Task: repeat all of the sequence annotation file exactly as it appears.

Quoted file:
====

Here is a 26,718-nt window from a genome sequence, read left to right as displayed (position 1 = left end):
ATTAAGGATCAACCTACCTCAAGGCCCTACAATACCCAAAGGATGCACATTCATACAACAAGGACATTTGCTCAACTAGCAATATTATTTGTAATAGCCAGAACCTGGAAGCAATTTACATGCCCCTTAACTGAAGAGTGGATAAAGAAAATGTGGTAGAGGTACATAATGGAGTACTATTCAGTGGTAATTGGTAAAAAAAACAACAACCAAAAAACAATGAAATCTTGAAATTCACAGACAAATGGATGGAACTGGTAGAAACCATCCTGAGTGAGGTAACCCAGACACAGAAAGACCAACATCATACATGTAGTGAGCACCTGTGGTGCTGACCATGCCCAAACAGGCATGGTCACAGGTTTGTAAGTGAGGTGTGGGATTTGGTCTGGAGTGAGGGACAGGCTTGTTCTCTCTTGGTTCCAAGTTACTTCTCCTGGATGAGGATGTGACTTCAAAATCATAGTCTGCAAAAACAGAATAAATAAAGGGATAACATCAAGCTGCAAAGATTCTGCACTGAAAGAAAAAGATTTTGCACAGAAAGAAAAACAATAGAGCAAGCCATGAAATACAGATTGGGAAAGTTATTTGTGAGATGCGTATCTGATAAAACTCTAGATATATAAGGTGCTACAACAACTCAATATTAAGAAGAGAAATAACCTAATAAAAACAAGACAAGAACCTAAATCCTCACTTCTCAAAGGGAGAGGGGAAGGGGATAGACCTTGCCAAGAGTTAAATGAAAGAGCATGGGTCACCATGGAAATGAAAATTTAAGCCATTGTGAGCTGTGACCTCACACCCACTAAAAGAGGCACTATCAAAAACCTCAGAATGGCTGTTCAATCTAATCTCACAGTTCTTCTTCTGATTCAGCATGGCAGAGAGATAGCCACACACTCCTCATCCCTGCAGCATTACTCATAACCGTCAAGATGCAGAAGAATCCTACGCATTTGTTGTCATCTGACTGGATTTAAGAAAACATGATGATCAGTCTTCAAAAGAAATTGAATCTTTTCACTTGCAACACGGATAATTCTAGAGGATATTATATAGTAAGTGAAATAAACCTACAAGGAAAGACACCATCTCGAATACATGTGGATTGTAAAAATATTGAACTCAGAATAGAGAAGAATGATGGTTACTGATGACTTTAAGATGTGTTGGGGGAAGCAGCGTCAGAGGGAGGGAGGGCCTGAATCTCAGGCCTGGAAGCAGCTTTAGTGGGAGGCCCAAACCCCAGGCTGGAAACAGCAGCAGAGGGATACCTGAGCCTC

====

Here is a 26,718-nt window from a genome sequence, read left to right as displayed (position 1 = left end):
ATTAAGGATCAACCTACCTCAAGGCCCTACAATACCCAAAGGATGCACATTCATACAACAAGGACATTTGCTCAACTAGCAATATTATTTGTAATAGCCAGAACCTGGAAGCAATTTACATGCCCCTTAACTGAAGAGTGGATAAAGAAAATGTGGTAGAGGTACATAATGGAGTACTATTCAGTGGTAATTGGTAAAAAAAACAACAACCAAAAAACAATGAAATCTTGAAATTCACAGACAAATGGATGGAACTGGTAGAAACCATCCTGAGTGAGGTAACCCAGACACAGAAAGACCAACATCATACATGTAGTGAGCACCTGTGGTGCTGACCATGCCCAAACAGGCATGGTCACAGGTTTGTAAGTGAGGTGTGGGATTTGGTCTGGAGTGAGGGACAGGCTTGTTCTCTCTTGGTTCCAAGTTACTTCTCCTGGATGAGGATGTGACTTCAAAATCATAGTCTGCAAAAACAGAATAAATAAAGGGATAACATCAAGCTGCAAAGATTCTGCACTGAAAGAAAAAGATTTTGCACAGAAAGAAAAACAATAGAGCAAGCCATGAAATACAGATTGGGAAAGTTATTTGTGAGATGCGTATCTGATAAAACTCTAGATATATAAGGTGCTACAACAACTCAATATTAAGAAGAGAAATAACCTAATAAAAACAAGACAAGAACCTAAATCCTCACTTCTCAAAGGGAGAGGGGAAGGGGATAGACCTTGCCAAGAGTTAAATGAAAGAGCATGGGTCACCATGGAAATGAAAATTTAAGCCATTGTGAGCTGTGACCTCACACCCACTAAAAGAGGCACTATCAAAAACCTCAGAATGGCTGTTCAATCTAATCTCACAGTTCTTCTTCTGATTCAGCATGGCAGAGAGATAGCCACACACTCCTCATCCCTGCAGCATTACTCATAACCGTCAAGATGCAGAAGAATCCTACGCATTTGTTGTCATCTGACTGGATTTAAGAAAACATGATGATCAGTCTTCAAAAGAAATTGAATCTTTTCACTTGCAACACGGATAATTCTAGAGGATATTATATAGTAAGTGAAATAAACCTACAAGGAAAGACACCATCTCGAATACATGTGGATTGTAAAAATATTGAACTCAGAATAGAGAAGAATGATGGTTACTGATGACTTTAAGATGTGTTGGGGGAAGCAGCGTCAGAGGGAGGGAGGGCCTGAATCTCAGGCCTGGAAGCAGCTTTAGTGGGAGGCCCAAACCCCAGGCTGGAAACAGCAGCAGAGGGATACCTGAGCCTC